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Leadership through crisis: fighting the fatigue pandemic in healthcare during COVID-19
  1. Dale F Whelehan1,2,
  2. Naomi Algeo3,
  3. Darren A Brown4
  1. 1Discipline of Surgery, School of Medicine, Trinity College Dublin, Dublin, Ireland
  2. 2Department of Physiotherapy, Tallaght University Hospital, Dublin, Ireland
  3. 3Discipline of Occupational Therapy, School of Medicine, Trinity College Dublin, Dublin, Ireland
  4. 4Therapies Department, Chelsea and Westminster Hospital NHS Foundation Trust, London, UK
  1. Correspondence to Dale F Whelehan, Surgery, Trinity College Dublin, Dublin 2, Ireland; whelehd{at}


COVID-19 presents many challenges to healthcare systems internationally, none more so than the significant reporting among healthcare workers (HCWs) of occupational fatigue and burnout or Long COVID related symptoms. Consensus on the extent of HCW fatigue during the pandemic remains largely unknown, as levels of Long COVID related fatigue in HCWs appears to be on the rise. What is known is that, among current levels, impacts of fatigue on HCW well-being and performance is likely. Developing strategies to mitigate fatigue are the responsibilities of all healthcare system stakeholders. Leadership that goes beyond organisational efforts of mitigating fatigue through mandated working hour limits alone are needed. A process to facilitate identification, mitigation and prevention of fatigue is likely to be best suited in this regard. This might involve development of operational systems modelled off successful industries, such as aviation, for performance optimisation. These system-based designs provide the foundation for systematic yet innovative approaches to enable effective design of macro-level to micro-level interventions for fatigue mitigation. Shifts in organisational culture have occurred in healthcare since the onset of the pandemic, with increasing agility and embracing of innovation. Creating a culture whereby we recognise and support people in being malleable through a pandemic and beyond is at the level of leadership. Leveraging this cultural shift allows an opportunity for organisational change. One focus of such a leverage within systems could be the incorporation of the evidence-based practical recommendations informed by the authors of this paper.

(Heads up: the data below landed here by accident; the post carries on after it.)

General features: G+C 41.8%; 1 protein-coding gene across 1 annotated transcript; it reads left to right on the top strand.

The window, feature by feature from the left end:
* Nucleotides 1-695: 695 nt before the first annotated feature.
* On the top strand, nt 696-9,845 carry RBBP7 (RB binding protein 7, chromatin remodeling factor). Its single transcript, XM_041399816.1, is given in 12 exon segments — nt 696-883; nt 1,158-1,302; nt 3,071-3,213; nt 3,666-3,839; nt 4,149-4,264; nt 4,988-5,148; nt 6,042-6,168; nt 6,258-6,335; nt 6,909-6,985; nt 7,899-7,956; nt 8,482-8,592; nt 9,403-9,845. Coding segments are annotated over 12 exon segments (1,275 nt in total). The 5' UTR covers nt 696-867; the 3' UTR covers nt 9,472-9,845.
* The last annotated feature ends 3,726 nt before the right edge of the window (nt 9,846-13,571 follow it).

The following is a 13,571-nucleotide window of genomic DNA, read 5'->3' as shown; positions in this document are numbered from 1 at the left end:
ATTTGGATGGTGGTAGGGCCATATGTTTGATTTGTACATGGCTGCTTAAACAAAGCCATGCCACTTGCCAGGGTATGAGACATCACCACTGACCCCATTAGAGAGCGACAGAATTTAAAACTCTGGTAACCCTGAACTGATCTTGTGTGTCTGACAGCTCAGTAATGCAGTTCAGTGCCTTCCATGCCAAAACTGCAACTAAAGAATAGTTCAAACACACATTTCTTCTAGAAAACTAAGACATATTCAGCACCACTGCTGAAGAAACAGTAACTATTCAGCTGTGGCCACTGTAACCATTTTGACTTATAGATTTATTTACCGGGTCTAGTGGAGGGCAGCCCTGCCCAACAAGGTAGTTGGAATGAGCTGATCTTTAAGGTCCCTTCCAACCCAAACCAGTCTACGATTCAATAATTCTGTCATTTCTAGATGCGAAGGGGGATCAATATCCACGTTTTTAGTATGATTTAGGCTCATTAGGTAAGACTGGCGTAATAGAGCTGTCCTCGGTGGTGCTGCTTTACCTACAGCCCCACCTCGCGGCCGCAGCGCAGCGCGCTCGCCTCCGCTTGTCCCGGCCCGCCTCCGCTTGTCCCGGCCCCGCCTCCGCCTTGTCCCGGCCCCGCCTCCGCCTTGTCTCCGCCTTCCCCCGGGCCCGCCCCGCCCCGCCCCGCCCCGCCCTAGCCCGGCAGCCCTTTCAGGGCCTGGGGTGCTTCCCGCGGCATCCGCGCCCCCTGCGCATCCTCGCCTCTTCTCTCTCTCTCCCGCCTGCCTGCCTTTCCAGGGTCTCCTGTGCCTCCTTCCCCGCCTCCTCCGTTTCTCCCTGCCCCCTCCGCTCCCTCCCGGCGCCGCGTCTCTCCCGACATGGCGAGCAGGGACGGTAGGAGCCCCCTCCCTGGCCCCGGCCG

• COVID-19
  • performance management
  • health policy